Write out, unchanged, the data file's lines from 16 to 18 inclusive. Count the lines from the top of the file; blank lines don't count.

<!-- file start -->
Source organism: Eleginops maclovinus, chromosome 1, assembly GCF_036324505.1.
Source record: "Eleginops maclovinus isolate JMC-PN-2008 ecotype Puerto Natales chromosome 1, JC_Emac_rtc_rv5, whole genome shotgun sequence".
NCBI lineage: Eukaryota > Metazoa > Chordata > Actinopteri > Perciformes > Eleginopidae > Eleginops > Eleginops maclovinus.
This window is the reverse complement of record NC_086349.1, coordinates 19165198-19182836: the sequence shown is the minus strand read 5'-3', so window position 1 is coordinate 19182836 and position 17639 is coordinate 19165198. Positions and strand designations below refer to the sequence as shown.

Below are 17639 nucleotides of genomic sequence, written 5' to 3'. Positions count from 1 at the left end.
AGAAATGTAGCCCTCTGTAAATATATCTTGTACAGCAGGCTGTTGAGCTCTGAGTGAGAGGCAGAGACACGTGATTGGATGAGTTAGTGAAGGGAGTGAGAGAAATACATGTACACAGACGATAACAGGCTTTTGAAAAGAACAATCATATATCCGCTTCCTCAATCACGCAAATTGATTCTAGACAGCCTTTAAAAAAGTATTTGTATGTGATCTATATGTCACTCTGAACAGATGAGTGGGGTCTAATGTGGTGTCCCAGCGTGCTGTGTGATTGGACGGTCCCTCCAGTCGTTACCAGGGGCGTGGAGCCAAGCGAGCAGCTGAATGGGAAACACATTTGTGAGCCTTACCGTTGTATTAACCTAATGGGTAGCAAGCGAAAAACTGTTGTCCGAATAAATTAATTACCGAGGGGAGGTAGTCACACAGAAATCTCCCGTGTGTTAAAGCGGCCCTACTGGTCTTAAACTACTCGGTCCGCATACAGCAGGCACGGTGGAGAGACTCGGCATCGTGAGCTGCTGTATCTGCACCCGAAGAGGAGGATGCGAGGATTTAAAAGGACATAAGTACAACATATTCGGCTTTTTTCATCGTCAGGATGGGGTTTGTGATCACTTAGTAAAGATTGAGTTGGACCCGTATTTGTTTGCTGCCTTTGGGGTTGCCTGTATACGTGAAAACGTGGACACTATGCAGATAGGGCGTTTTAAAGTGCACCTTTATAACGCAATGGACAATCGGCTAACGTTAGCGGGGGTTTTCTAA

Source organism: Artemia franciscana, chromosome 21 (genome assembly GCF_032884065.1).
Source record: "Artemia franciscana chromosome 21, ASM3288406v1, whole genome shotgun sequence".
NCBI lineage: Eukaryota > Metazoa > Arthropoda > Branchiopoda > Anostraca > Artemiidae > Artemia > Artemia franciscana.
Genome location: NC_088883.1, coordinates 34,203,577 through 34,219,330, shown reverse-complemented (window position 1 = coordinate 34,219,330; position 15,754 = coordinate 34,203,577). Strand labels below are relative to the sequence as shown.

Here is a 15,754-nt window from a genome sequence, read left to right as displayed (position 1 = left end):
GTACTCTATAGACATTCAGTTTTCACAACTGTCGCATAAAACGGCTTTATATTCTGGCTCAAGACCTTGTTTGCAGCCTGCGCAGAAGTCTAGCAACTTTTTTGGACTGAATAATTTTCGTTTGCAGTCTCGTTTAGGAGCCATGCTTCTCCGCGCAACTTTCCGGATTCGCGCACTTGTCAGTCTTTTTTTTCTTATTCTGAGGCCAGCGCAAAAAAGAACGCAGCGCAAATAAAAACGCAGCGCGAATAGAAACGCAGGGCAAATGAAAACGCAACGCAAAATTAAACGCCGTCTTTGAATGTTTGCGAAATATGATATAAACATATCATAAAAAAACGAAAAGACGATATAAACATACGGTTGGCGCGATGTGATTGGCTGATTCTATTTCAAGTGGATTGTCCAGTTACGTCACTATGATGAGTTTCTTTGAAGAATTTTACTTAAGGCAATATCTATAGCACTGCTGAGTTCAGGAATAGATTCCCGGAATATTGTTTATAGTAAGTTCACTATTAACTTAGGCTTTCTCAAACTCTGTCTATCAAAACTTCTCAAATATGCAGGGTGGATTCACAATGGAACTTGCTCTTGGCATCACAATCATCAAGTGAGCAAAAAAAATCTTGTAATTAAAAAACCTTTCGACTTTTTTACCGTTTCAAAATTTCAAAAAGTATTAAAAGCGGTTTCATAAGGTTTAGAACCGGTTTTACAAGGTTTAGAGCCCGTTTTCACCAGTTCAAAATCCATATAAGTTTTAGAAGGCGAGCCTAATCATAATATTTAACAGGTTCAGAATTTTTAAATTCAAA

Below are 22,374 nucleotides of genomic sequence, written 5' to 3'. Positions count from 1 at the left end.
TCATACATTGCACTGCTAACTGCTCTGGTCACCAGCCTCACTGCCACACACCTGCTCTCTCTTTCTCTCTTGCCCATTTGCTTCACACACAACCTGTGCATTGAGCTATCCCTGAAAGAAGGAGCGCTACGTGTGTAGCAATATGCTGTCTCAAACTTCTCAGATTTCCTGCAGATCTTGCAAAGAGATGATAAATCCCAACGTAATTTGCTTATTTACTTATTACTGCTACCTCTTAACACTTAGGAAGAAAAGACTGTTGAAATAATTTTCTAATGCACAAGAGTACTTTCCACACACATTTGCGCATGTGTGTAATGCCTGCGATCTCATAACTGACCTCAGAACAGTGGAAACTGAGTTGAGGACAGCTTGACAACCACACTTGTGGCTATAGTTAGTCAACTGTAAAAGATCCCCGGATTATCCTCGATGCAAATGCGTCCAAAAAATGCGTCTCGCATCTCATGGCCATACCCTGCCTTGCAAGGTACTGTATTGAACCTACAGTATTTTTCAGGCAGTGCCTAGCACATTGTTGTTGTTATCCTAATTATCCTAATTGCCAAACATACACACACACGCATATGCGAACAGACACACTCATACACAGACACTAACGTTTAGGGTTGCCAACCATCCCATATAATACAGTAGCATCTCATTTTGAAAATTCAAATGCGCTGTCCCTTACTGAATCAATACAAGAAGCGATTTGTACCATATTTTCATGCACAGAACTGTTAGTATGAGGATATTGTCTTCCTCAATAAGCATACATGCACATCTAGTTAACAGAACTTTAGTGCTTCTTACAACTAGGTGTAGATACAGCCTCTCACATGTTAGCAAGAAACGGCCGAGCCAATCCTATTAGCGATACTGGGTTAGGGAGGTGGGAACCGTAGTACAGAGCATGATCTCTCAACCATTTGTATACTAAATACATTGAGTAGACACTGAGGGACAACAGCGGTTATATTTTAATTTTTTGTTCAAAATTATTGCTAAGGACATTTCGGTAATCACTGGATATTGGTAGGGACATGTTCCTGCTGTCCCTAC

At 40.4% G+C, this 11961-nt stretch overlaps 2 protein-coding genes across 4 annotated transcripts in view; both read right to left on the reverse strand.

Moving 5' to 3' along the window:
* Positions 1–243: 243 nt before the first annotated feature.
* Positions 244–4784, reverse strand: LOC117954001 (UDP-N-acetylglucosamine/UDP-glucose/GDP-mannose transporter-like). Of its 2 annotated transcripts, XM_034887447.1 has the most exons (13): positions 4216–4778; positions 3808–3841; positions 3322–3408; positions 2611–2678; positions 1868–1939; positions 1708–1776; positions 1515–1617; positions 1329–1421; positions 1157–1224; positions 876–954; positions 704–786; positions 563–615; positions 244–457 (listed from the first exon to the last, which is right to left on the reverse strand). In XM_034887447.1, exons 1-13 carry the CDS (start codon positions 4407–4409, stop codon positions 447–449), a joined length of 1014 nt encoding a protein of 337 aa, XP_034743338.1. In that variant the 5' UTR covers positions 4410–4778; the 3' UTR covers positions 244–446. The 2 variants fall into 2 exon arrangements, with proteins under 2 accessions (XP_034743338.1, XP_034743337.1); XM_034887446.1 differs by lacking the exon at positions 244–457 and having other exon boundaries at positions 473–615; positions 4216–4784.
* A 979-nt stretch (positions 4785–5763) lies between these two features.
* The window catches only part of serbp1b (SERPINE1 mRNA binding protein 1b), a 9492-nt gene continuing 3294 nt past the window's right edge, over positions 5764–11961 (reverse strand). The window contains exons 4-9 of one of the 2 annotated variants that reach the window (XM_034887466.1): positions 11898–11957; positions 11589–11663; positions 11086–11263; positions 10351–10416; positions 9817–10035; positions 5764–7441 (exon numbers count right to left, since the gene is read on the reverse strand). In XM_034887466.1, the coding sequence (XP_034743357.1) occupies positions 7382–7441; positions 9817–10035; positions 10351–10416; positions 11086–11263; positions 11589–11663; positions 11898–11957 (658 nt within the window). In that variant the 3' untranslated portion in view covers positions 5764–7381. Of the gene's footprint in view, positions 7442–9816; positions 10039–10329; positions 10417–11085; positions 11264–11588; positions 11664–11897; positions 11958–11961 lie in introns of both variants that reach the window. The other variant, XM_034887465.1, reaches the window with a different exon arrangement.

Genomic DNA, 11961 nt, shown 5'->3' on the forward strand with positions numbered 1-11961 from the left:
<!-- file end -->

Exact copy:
Moving 5' to 3' along the window:
* Positions 1–243: 243 nt before the first annotated feature.
* Positions 244–4784, reverse strand: LOC117954001 (UDP-N-acetylglucosamine/UDP-glucose/GDP-mannose transporter-like). Of its 2 annotated transcripts, XM_034887447.1 has the most exons (13): positions 4216–4778; positions 3808–3841; positions 3322–3408; positions 2611–2678; positions 1868–1939; positions 1708–1776; positions 1515–1617; positions 1329–1421; positions 1157–1224; positions 876–954; positions 704–786; positions 563–615; positions 244–457 (listed from the first exon to the last, which is right to left on the reverse strand). In XM_034887447.1, exons 1-13 carry the CDS (start codon positions 4407–4409, stop codon positions 447–449), a joined length of 1014 nt encoding a protein of 337 aa, XP_034743338.1. In that variant the 5' UTR covers positions 4410–4778; the 3' UTR covers positions 244–446. The 2 variants fall into 2 exon arrangements, with proteins under 2 accessions (XP_034743338.1, XP_034743337.1); XM_034887446.1 differs by lacking the exon at positions 244–457 and having other exon boundaries at positions 473–615; positions 4216–4784.